My first encounter with McSweeney’s Quarterly Concern was at Reading Frenzy bookstore in the summer of 1999. The literary journal looked like nothing else. The cover of Issue 3 was filigreed with wry sayings, Victorian diagrams and crude drawings of chairs. “Made with affection by distrustful lovers,” the cover proclaimed. “It is flawed because it is true.” Sarah Vowell and Arthur Bradford showed up in the letters-to-the-editor section. Paul Collins, Aleksander Hemon and Rick Moody contributed an essay, a glossary and a poem, respectively.

It looked like home. And it was. It was seemingly custom-made for a 21-year-old obsessed with David Foster Wallace, Samuel Beckett, Lorrie Moore and Thomas Pynchon.

A few years later, of course, McSweeney's founder Dave Eggers was a famous memoirist—both lionized and savaged in the press. He was hailed as the future of literary publishing largely because of his love for the past, but just as often McSweeney's was called cliquish MFA fare, Donald Barthelme-lite, gimmicky, the product of a trust-fund kid, a have-your-cake-and-eat-it-too mélange of the coolly ironic and the bathetically sincere.

Well, McSweeney's is all of those things, of course. Over the past 15 years—which saw the creation of Lucky Peach and The Believer magazines and countless book imprints—the publishing house's approach to literature has been wide-eyed and ecstatic and, above all, indulgent. From dabbling in Sudanese literature to publishing literary journals with CD soundtracks or hypercolor covers, the  quarterly has shown itself a stunningly dedicated dilettante.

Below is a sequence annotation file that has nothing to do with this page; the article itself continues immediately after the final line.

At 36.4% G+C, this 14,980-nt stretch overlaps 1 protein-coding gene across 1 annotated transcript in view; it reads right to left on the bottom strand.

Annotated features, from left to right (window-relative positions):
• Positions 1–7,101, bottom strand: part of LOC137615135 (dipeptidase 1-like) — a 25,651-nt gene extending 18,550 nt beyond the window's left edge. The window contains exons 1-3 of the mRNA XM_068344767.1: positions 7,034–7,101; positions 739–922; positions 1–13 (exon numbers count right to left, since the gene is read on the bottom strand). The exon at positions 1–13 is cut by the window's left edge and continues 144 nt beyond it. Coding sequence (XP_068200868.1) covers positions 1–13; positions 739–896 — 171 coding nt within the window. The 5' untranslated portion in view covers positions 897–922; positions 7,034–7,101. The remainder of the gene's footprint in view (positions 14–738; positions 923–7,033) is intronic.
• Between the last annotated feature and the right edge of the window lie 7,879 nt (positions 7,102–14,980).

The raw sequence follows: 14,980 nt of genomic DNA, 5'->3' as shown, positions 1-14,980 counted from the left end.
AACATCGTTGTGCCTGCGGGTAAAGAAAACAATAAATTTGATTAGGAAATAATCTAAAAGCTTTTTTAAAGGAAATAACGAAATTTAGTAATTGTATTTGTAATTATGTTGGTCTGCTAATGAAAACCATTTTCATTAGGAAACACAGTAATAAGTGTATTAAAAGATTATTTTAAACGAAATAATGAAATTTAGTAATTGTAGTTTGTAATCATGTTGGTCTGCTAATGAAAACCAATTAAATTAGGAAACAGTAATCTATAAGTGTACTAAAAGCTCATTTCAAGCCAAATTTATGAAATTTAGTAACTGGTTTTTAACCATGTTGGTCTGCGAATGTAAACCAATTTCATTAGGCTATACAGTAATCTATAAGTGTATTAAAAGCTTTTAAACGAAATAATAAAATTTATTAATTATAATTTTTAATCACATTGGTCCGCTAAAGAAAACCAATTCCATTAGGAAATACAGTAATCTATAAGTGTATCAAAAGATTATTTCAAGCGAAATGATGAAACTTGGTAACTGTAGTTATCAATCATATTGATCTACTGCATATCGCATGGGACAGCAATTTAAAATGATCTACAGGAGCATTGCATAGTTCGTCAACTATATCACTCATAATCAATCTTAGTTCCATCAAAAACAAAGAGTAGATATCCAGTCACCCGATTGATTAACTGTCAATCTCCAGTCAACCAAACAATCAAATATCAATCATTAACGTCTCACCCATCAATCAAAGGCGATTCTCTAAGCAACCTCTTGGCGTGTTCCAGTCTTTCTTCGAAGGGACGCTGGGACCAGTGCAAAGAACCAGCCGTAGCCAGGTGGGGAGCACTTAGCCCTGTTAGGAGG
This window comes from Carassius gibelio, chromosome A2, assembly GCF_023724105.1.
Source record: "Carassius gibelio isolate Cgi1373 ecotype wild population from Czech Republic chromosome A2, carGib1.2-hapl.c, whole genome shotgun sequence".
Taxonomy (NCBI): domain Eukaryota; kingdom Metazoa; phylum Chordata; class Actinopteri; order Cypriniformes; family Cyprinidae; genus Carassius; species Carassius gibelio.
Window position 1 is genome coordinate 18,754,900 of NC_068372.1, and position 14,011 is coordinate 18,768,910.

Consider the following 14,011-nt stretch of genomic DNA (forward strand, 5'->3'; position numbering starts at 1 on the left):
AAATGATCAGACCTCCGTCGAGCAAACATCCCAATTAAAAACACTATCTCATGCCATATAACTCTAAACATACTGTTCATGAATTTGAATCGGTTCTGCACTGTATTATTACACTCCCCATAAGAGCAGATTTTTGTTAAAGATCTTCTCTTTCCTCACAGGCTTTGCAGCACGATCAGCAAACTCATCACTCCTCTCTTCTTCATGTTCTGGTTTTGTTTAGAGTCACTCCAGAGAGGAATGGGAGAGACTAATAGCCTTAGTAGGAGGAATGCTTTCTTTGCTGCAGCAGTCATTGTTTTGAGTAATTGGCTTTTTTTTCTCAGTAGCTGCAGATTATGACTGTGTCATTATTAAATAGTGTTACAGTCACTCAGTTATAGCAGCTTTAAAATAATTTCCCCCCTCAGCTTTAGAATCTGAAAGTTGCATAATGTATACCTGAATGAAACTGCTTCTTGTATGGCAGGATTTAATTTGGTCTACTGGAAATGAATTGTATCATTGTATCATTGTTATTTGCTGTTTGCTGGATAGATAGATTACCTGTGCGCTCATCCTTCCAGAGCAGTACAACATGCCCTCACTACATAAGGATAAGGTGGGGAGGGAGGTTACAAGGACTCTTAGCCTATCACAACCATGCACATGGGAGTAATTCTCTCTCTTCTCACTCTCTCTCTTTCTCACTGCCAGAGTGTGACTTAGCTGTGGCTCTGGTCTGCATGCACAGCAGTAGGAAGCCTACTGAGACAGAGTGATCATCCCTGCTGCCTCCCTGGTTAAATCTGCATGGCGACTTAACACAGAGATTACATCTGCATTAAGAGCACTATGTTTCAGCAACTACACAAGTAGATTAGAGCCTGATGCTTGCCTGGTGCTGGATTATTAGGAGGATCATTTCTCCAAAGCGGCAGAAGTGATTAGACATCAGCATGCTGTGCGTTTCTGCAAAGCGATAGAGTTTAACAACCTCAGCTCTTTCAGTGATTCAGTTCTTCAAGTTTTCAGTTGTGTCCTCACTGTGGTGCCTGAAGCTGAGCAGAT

But its raccoon's eye for shiny things has turned McSweeney's into an impressive warehouse of treasures, documented newly and lovingly in a brick-dwarfing tome called The Best of McSweeney's (McSweeney's, 624 pages, $30). The story "Statistical Abstract for My Hometown Spokane, Washington," by Jess Walter is a succession of 51 progressively intimate items told in "fun facts" format. It is also an emotional whip-cracker. Daniel Clowes, Adrian Tomine, Joe Sacco and Chris Ware offer up comics that amount to an argument for the form. Current it-kid writers such as Sheila Heti and Wells Tower were largely unknown when first published in McSweeney's; it's almost nostalgic to see them resurface here.

So yes, Eggers started McSweeney's with a trust fund and a book deal. But while some people use their trust fund to pay for vacations and drugs and easy access to sex, what Eggers and McSweeney's did was change literature. And looking at this collection, it's hard to think it didn't change it for the better.

GO: McSweeney's contributors Arthur Bradford, Jess Walter and editor Jordan Bass will read at Powell's City of Books, 1005 W Burnside St., on Tuesday, Nov. 26. 7:30 pm. Free.